Mount Carmel Health System

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Mount Carmel at Columbus Business First Health Care Heroes Awards
Start Date
07/12/2013
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Mount Carmel was well represented at the Columbus Business First Health Care Heroes Awards. The awards recognize those who have made a positive impact on the central Ohio community through health care. Mount Carmel earned recognition in three of the five categories and had six total finalists. Below are the stories of the honorees.

Health Care Heroes: Janet Meeks, Mount Carmel St. Ann's

Melissa Kossler Dutton | For Business First

Janet Meeks started her career in banking and finance.

But a personal tragedy in the early 1980s set the president and chief operating officer of Mount Carmel St. Ann’s on another career path.

Meeks gave birth to a child who died shortly afterward.

“It was such a horrific experience, but the people who took care of me – the way they took care of me – it was something I couldn’t forget,” she recalled.

The experience made Meeks want to dedicate herself to helping others with same compassion she received. So just four months after the tragedy, she took a job at the same medical center where she was treated.

Service is a philosophy that continues to shape Meeks’ leadership style. It’s also one she regularly shares with the staff and volunteers at the hospital. She took the helm of the 270-bed, full-service Catholic hospital in 2006. The staff includes 1,900 associates, 500 physicians and 300 volunteers.

Meeks takes the time to meet with every batch of new hires during their orientation. She chats with each individual, shares the story of why she works in health care and asks whether they consider their job a calling or “just a job.”

Employees must have “passion of purpose,” she said. “We have to rise above the normal every single day.”

Meeks also believes in seeking out successes and rewarding those who go above and beyond the call of duty.

When she first joined Mount Carmel, Meeks initiated a program to recognize employees for going the extra mile. Every month, Meeks hand-writes letters to associates thanking them for their efforts.

“People want to know that they are making a difference,” Meeks said.

Meeks works tirelessly to let staff and patients know they matter, wrote Dr. Martha Reigel in a letter to Business First nominating Meeks for a Health Care Hero award.

“Her commitment is manifested in her constant efforts to educate staff on service excellence to our patients, and to her modeling those behaviors on her frequent rounds in the hospital,” Reigel wrote. “She holds everyone accountable to high standards, but she also continually leads in celebrating the great things that happen in our hospital.”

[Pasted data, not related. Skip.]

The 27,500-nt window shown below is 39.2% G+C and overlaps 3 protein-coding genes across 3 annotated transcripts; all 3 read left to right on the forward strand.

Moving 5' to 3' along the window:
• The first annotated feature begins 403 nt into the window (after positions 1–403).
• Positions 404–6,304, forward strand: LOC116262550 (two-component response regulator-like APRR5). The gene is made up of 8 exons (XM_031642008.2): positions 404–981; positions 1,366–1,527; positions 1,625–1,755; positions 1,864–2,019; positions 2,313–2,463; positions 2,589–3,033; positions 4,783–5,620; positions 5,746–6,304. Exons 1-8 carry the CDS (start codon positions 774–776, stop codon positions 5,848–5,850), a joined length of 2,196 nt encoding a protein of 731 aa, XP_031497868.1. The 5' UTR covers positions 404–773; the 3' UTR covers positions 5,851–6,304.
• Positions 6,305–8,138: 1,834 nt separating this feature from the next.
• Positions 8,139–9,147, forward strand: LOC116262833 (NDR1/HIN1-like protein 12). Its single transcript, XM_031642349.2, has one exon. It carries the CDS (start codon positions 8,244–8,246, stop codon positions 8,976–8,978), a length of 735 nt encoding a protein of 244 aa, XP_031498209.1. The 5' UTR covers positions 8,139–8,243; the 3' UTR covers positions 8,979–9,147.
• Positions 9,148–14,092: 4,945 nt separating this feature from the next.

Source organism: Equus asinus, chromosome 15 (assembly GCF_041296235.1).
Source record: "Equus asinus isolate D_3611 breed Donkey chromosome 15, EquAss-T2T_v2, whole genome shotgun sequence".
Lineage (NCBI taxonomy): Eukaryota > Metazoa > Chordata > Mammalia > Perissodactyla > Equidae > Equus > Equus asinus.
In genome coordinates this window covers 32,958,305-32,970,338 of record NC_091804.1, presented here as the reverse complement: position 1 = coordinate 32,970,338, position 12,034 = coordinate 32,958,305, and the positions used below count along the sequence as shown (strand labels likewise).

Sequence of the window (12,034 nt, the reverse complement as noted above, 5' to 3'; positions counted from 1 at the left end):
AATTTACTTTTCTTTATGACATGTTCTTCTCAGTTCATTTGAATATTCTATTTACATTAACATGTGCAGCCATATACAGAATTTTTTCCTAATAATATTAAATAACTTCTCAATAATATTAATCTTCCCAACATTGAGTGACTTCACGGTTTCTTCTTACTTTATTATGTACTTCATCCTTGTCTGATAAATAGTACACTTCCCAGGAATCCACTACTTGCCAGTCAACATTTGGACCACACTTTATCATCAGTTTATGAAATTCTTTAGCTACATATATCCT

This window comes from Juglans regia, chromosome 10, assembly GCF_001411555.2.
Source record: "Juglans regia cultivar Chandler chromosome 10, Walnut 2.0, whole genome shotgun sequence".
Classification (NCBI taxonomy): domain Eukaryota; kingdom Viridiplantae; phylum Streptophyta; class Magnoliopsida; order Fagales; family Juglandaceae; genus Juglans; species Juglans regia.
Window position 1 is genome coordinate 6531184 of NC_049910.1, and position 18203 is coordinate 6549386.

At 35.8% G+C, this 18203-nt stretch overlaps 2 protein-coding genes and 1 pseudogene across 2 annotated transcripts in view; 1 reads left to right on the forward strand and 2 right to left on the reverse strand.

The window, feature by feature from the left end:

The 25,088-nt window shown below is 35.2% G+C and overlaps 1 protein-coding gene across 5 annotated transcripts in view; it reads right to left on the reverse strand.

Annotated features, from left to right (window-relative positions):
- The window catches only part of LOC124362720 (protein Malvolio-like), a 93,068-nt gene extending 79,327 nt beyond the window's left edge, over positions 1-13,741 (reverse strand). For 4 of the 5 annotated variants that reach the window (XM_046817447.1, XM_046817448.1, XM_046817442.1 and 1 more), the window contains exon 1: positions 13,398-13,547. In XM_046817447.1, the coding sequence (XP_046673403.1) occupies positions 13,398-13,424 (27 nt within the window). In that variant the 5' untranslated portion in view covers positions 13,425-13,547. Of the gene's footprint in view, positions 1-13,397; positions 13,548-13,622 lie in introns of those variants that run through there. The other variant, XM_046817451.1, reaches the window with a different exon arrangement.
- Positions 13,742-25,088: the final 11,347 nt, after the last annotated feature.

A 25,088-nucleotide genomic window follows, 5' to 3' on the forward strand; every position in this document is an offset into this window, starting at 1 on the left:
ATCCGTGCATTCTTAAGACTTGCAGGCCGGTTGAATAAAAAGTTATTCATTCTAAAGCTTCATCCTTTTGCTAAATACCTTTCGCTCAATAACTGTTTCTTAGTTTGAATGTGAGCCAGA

Meeks is seen as a mentor and coach at the hospital, which sees 18,000 admissions annually. She has started Campus Leadership Councils designed to empower leaders and assure accountability for results. She also enjoys shadowing employees and stopping by staff meetings to stay engaged with associates.

Meeks’ efforts have met success. St. Ann’s has seen tremendous growth in recent years. In 2006, the hospital had a net operating margin of $3 million. By 2011, the net operating margin had grown to $39 million.

The president led expansion of regional orthopedic and cardiovascular services by recruiting new physician groups. She also helped the hospital earn a Level III NICU designation, which means the hospital can care for smaller and sicker babies.

Meeks also has overseen a $110 million expansion at St. Ann’s since 2010. Project Grace will add many features to the hospital, including the ability to perform open-heart surgery.

Meeks also works within the Westerville community to promote good causes. Under her leadership, the hospital provided the seed money to start a summer lunch program for children in need.

Meeks’ passion for promoting health and wellness in Westerville is inspiring, wrote Mike Ronau in a letter to Business First.

“She helps inspire all of us to work each day to deliver high-quality care to our patients and improve the health of the individuals of our communities,” he wrote.

Health Care Heroes: Khalilah LaRue and LaDonya Brady, Outreach Mobile Coach

Melissa Kossler Dutton | For Business First

While providing free medical care to underserved and homeless individuals, Mount Carmel Health System medical providers saw another need that wasn’t being met.

They realized many of their patients also were dealing with mental health conditions.

They began looking for ways to offer mental health services while providing medical care on the health system’s Outreach Mobile Coach, a 40-foot urgent care center on wheels. The coach serves people who are uninsured, unable to pay medical copays or living in shelters or on the streets.

In 2010, the hospital created a partnership with Southeast Inc., a mental health services provider that treats patients regardless of their economic status.

Mental health workers from Southeast now serve at mobile coach sites.

The partnership has made a big difference for many patients, said LaDonya Brady, manager of community outreach for the mobile coach. Often, homeless individuals have a mental health condition that contributed to their homeless status or current physical condition.

Addressing their mental health issues means patients can better grasp what they need to do to stay physically healthy, Brady said. It leads to better patient outcomes, she said.

When the mental health care is in place, patients can address other chronic illnesses. They also are more receptive to messages about healthy lifestyles. The coaching staff tries to educate patients about nutrition and help them stop smoking.